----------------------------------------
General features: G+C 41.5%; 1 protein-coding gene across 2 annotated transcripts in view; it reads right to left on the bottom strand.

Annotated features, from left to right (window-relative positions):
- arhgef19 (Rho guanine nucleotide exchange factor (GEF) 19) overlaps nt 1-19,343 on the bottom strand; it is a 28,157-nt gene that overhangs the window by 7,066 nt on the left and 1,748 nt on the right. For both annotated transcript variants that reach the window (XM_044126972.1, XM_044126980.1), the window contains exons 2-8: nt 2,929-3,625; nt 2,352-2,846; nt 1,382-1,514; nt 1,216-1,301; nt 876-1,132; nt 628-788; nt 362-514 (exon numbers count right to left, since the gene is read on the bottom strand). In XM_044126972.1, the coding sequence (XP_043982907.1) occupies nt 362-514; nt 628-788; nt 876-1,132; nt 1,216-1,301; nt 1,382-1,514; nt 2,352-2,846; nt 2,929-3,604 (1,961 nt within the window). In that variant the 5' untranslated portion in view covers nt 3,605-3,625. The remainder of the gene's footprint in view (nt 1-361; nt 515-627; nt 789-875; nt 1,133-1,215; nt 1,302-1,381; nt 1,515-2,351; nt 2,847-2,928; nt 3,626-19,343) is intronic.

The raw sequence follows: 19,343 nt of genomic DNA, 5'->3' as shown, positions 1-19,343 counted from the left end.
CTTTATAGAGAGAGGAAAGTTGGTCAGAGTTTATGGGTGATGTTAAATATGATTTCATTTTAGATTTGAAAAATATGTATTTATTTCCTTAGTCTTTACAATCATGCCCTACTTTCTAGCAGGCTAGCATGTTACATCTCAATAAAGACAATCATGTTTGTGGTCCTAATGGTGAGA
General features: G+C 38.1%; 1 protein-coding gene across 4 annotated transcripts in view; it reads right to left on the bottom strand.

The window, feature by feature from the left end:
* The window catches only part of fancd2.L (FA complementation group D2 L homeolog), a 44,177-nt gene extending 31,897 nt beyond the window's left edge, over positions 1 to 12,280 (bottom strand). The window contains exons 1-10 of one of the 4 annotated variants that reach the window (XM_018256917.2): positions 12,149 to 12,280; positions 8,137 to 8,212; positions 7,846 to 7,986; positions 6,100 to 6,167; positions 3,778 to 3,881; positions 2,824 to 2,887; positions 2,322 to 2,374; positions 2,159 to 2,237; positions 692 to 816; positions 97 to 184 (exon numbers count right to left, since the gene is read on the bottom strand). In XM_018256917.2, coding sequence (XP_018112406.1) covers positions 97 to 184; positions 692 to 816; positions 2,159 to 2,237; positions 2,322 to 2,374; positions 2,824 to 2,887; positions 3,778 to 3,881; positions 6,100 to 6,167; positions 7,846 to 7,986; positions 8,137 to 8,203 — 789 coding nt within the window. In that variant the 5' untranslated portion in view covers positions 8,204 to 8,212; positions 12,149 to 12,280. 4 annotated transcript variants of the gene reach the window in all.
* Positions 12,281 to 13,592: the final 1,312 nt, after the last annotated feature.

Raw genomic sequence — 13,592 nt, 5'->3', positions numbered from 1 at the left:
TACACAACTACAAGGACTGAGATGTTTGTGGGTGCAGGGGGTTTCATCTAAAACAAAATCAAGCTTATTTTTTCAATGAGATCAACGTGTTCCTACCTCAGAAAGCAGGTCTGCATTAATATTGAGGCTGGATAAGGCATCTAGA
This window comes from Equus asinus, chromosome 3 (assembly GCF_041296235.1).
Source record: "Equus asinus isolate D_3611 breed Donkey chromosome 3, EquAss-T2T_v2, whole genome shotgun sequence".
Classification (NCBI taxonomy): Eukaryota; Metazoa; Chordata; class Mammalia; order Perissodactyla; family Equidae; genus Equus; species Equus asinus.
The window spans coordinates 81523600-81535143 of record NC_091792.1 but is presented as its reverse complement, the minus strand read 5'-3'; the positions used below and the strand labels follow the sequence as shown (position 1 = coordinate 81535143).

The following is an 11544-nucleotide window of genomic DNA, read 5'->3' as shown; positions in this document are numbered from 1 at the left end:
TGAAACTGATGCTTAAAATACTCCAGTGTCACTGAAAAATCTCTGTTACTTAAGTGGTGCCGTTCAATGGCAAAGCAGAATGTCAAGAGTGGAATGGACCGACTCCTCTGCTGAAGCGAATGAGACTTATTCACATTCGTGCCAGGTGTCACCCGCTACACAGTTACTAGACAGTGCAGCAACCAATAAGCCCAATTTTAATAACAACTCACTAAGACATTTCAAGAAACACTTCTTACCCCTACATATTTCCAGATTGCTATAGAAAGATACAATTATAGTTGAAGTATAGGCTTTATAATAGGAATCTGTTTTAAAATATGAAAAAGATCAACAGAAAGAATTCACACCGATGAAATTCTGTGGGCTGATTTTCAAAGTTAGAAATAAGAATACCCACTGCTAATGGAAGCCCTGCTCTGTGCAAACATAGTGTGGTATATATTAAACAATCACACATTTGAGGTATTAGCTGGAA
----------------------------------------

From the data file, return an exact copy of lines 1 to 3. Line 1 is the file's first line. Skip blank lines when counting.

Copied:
General features: G+C 41.5%; 1 protein-coding gene across 2 annotated transcripts in view; it reads right to left on the bottom strand.

Annotated features, from left to right (window-relative positions):
- arhgef19 (Rho guanine nucleotide exchange factor (GEF) 19) overlaps nt 1-19,343 on the bottom strand; it is a 28,157-nt gene that overhangs the window by 7,066 nt on the left and 1,748 nt on the right. For both annotated transcript variants that reach the window (XM_044126972.1, XM_044126980.1), the window contains exons 2-8: nt 2,929-3,625; nt 2,352-2,846; nt 1,382-1,514; nt 1,216-1,301; nt 876-1,132; nt 628-788; nt 362-514 (exon numbers count right to left, since the gene is read on the bottom strand). In XM_044126972.1, the coding sequence (XP_043982907.1) occupies nt 362-514; nt 628-788; nt 876-1,132; nt 1,216-1,301; nt 1,382-1,514; nt 2,352-2,846; nt 2,929-3,604 (1,961 nt within the window). In that variant the 5' untranslated portion in view covers nt 3,605-3,625. The remainder of the gene's footprint in view (nt 1-361; nt 515-627; nt 789-875; nt 1,133-1,215; nt 1,302-1,381; nt 1,515-2,351; nt 2,847-2,928; nt 3,626-19,343) is intronic.